Select facts and incidents that will be easily recognized and understood by participants.

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A case study should contain a complete description of an issue including all known events, people, and other impacting factors. It represents a situation/concern to be analyzed and resolved. Case studies should allow students to:
1. Identify the Issue
Must illustrate one specific principles.
Will constitute the heart of the case study and thus influence all parts including how it is represented.
Case studies are stories; they teach what stories teach – which happens to be what administrators most need to learn.
Create an Outline of the Case Study
Select facts and incidents that will be easily recognized and understood by participants.
Organize these in a logical sequence. Remove any inflated or exaggerated components that might diminish the authenticity of the case.
2. Identify the Stakeholders
Clearly identify each stakeholder in terms of his/her position.
Write up the case study.
Whether the case study is short or long, present a clear, concise, and coherent portrait of the stakeholders, events, and information.
Use a writing style that is simple and direct – no long winded dissertations – one that speaks right to the reader.
Occasionally include brief dialogues to create interest and allow readers to hear what the stakeholders in the case study have to say for themselves.
In the case introduction, present your key stakeholders and provide information that clearly identifies him/her/them. Establish the relationship between the stakeholders and the issue under study. Include the organizational context.
Recount events or incidents in chronological order.
Occasionally use “flashbacks” to fill in gaps or heighten the sense of realism in the case. In certain case studies, you may have events overlap, occur simultaneously, or repeat themselves.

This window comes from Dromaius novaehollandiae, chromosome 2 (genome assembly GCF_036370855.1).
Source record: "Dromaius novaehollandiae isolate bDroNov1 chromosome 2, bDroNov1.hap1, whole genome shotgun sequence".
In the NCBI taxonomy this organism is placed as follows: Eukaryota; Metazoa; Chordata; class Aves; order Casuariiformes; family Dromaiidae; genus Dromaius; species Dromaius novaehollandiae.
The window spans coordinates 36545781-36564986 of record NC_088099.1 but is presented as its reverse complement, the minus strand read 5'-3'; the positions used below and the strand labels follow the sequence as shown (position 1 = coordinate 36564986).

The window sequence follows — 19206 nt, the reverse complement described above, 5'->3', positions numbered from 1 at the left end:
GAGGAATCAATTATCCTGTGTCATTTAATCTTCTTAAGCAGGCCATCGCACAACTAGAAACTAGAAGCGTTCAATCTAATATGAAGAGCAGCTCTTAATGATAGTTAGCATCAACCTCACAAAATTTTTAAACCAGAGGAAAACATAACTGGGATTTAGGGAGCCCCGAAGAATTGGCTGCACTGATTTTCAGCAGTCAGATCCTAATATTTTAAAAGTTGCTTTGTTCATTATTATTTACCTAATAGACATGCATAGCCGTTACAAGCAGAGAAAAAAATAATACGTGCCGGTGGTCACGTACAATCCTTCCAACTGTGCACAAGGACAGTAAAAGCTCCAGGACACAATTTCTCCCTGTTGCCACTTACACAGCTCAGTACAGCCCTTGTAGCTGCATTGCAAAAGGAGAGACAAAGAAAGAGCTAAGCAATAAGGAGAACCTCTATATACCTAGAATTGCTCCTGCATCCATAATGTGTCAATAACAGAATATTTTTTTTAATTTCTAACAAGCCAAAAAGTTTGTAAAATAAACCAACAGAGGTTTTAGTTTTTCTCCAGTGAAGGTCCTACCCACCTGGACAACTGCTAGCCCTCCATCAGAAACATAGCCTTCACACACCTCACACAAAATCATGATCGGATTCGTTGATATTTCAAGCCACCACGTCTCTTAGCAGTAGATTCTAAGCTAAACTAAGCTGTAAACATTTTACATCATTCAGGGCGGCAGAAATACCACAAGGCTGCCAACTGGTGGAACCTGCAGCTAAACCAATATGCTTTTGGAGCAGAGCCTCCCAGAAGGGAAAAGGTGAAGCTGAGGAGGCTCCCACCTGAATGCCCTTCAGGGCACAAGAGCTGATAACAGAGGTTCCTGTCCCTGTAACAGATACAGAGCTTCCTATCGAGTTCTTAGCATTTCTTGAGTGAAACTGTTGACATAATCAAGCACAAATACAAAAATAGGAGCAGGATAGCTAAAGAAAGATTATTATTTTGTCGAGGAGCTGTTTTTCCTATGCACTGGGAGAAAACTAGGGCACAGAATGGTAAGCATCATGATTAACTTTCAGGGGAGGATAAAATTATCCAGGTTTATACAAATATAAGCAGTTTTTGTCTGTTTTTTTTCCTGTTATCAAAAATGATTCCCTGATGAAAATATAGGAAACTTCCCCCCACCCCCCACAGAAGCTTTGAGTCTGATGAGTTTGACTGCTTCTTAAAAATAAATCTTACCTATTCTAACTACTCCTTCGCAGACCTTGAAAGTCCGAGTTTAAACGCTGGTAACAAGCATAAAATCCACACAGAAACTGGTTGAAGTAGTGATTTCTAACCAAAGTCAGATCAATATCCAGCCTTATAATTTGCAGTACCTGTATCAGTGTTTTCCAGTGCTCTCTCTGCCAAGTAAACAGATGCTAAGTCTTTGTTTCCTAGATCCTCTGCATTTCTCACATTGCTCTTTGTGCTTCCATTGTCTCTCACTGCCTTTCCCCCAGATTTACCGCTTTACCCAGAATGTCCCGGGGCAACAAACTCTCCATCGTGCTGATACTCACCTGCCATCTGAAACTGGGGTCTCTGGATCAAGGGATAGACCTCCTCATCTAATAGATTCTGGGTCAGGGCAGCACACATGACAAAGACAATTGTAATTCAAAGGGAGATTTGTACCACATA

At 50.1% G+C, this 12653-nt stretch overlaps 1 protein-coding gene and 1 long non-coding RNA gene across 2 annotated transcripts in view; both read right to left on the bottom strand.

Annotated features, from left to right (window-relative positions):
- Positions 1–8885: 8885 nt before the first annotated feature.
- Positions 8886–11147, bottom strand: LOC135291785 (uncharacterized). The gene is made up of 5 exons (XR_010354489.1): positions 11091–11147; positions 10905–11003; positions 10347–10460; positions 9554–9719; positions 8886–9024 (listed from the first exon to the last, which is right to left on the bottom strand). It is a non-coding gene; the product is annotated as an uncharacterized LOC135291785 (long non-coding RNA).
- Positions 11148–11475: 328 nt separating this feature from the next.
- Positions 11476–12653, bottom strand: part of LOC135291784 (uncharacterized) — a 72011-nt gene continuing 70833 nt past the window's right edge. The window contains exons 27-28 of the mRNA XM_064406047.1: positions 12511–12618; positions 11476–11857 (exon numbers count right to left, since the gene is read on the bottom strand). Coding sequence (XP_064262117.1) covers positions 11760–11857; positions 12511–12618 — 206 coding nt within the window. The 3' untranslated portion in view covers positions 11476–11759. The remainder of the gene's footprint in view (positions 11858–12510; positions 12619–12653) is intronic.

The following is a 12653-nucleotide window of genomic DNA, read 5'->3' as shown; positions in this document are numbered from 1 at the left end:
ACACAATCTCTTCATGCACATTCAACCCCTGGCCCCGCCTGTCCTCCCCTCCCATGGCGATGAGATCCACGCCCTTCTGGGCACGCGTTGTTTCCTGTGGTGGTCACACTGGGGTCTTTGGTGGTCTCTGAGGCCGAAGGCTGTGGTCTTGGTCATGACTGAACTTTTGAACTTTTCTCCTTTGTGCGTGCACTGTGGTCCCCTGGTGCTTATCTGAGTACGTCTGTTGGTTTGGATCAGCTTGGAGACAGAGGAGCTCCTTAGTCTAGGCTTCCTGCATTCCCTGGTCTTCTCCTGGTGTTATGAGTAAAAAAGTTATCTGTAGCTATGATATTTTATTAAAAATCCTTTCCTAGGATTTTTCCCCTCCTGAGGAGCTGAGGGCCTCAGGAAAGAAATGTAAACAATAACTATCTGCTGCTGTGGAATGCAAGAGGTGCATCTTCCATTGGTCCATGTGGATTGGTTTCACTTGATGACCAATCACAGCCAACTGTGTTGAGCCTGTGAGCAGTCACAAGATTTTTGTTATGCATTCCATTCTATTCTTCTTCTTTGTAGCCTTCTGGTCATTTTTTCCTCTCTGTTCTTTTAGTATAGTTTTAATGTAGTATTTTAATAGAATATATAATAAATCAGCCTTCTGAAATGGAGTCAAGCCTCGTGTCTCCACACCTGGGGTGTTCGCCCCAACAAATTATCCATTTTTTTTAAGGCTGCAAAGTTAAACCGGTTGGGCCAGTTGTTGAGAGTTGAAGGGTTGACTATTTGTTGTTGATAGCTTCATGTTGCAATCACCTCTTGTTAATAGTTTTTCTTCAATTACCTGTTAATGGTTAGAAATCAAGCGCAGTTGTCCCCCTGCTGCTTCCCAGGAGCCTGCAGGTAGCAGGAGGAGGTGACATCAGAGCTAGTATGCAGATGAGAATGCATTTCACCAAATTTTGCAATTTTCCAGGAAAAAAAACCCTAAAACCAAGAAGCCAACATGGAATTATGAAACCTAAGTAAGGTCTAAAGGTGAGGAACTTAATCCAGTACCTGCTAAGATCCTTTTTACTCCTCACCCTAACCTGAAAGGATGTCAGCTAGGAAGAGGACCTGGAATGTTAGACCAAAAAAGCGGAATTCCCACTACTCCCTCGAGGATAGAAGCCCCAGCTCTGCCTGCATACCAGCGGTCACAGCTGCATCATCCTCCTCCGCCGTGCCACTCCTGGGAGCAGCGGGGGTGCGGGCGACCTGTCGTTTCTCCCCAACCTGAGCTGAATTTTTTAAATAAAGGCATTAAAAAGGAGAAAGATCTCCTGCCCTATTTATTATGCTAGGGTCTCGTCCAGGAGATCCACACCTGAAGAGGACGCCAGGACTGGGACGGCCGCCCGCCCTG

In the concluding sentence or paragraph of the case study, point out the need for some form of action: a decision, a recommendation for resolution, a weighing of alternatives, or a combination of these.
End with a bridge of some sort that leads from your case study presentation to participant discussion.
3. Identify Stakeholder Perspectives
Understand that public administration is politics – not the “obvious politics” of high stakes electioneering and policy making, but the “other politics” of small-scale, behind the scenes problems solving: the nature of administrative casework follows accordingly.
Stories don’t come ready-made but must be formed through selection and shaping from the flow of events: “Case synthesis precedes case analysis.”
Keep your eye on the entire set of interacting decision-makers and interlocking policies: it’s there you are most likely to find any lurking problems of under-determination.
It’s usually helpful to break out the goals being pursued, the variables that must be modified to move toward the goals, and the criteria to be borne in mind when pursuing the goals; it’s in those criteria that problems of over-determination are likely to originate.
Remember Mile’s Law: “Where one stands depends on where one sits.”
Search for the paradigm of the case, but expect departures from the underlying pattern; explore the progression of circumstances.
4. Make a Recommendation
Cases involve choices; in a democracy, choice demands justification, which further implies a process of dialogue and an effort at persuasion.
An effective administrative analyst must be ready to “speak in tongues;” expect to work in a variety of idioms and vocabularies.
Most important of all: Trust your own experience and instincts!

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